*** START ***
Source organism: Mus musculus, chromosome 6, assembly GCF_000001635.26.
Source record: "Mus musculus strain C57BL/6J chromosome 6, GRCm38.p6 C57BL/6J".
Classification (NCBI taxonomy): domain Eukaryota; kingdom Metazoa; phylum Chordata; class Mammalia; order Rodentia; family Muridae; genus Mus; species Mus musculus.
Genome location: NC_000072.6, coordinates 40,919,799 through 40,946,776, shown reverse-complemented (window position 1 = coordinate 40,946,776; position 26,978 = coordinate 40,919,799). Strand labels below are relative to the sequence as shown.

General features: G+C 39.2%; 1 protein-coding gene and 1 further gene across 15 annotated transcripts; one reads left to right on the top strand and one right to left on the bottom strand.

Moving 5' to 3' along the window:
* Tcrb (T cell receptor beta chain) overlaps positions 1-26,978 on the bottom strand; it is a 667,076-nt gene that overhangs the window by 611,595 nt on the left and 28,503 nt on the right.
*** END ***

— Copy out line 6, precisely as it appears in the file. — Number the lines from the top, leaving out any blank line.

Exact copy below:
Moving 5' to 3' along the window: